Prevalence of acute deep vein thrombosis in HIV seropositive orthopaedic patients after major surgery at the University teaching hospital, Lusaka.

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West, Collin
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University of Zambia
Hypercoagulable states and immobilization are known risk factors in the development of DVT after major orthopaedic surgery. However, the added effect of HIV to major orthopaedic surgery in developing DVT is unknown. In addition the benefits of D-dimer screening of patients after major surgery is not emphasized. A total of 42 Patients, 23 (54 %) were HIV negative (control) and 19 (46 %) were HIV positive were recruited by convenient sampling. Prior to surgery demographic and HIV status data was recorded. After surgery a blood sample was tested for D-dimer levels. The patients were then monitored acute DVT clinically and confirmed by ultrasound. The HIV positive cohort recorded 19 (46%) and the control (HIV negative) cohort recorded 23 (54%) participants. The results showed no significant difference in the development of acute DVT; (5.3%) in the HIV positive group and (4.3%) in the HIV negative group. In addition, no significant difference between the two groups in the number of positive D-Dimers, (97.7%) in the HIV positive cohort and (95.7%) in the HIV negative cohort group. In both cohorts, hip and knee surgeries had high values for D-Dimers. There was a positive correlation between D-dimers value and the site of surgery HIV positive cohort R = +0.390, p = 0.049 and control R = + 0.398 p = 0.03. The study shows no added effect of HIV in the known risk of major orthopaedic surgery in the development of DVT. Major orthopaedic surgery is a risk in developing DVT as shown in this study by high levels of D-dimers in both groups. Therefore the study recommends a blood test for D-dimers be incorporated in clinical risk assessment tool. Key Words: Deep Vein Thrombosis, HIV Sero-Positive, HIV Sero-Negative, D-Dimer, Doppler Ultra Sound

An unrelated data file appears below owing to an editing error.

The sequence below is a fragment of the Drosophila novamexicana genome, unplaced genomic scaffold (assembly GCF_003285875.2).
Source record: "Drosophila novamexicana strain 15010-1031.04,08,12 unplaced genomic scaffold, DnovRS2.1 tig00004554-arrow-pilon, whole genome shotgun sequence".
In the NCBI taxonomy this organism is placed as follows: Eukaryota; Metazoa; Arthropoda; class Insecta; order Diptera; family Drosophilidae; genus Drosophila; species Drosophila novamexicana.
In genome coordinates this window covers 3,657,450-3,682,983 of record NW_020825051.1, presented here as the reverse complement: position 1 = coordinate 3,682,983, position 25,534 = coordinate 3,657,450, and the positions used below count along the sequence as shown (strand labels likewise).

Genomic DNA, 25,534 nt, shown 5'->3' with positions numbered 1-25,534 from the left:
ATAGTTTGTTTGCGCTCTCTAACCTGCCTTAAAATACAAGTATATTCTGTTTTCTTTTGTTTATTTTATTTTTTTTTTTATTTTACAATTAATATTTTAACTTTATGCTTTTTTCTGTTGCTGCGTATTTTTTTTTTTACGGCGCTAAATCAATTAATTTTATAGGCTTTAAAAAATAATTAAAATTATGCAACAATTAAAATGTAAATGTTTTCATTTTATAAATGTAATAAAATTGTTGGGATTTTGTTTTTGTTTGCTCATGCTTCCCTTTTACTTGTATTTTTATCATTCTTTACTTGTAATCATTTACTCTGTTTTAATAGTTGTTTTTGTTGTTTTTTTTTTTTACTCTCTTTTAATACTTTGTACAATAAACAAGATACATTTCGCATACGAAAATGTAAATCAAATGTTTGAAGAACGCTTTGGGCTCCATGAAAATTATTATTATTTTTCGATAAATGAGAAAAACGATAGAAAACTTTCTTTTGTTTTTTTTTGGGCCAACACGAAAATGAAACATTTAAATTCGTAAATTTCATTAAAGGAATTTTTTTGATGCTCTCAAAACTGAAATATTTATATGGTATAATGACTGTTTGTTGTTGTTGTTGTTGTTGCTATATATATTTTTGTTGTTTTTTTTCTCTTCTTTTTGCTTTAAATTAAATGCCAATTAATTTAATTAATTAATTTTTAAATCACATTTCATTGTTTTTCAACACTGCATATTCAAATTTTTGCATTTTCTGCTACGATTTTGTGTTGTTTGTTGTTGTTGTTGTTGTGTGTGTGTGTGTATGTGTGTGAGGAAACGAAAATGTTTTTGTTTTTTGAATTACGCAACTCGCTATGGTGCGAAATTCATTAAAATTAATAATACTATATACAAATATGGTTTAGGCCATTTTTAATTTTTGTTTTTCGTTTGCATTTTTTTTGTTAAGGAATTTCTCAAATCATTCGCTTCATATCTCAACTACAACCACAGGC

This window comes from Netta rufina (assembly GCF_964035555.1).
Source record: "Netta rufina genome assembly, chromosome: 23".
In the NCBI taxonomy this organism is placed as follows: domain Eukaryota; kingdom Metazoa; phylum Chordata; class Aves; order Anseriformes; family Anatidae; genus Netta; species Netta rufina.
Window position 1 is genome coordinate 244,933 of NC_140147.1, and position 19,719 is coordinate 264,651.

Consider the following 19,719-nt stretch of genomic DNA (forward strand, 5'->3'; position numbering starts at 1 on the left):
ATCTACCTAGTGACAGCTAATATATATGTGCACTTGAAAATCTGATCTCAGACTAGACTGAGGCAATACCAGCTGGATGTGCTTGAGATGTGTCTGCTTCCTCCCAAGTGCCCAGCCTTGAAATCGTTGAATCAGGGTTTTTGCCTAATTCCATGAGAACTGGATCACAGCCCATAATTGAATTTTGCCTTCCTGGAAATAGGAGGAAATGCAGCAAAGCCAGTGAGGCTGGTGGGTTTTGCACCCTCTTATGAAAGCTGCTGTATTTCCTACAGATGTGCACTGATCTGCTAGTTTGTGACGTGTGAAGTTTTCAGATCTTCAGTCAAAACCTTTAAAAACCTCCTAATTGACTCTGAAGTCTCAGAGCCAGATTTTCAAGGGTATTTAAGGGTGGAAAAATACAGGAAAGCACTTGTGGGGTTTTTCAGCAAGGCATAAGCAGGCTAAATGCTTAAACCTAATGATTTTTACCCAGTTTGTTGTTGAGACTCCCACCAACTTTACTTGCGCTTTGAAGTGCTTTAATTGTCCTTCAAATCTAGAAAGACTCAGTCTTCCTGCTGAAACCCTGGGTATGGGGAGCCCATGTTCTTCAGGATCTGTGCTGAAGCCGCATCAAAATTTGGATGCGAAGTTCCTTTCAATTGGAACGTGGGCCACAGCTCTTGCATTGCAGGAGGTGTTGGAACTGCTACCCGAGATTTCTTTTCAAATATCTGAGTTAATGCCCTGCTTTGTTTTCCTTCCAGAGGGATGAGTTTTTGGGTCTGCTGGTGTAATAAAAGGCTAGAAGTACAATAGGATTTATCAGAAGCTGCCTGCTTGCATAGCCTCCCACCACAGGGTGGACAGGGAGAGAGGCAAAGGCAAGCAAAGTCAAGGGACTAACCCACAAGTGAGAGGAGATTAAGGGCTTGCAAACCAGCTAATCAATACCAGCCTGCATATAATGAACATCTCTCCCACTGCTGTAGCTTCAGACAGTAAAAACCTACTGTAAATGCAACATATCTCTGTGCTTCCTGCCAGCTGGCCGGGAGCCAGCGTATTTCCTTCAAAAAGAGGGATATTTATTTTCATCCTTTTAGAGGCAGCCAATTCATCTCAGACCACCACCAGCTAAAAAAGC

Blood coagulation disorders. , Thrombophlebitis.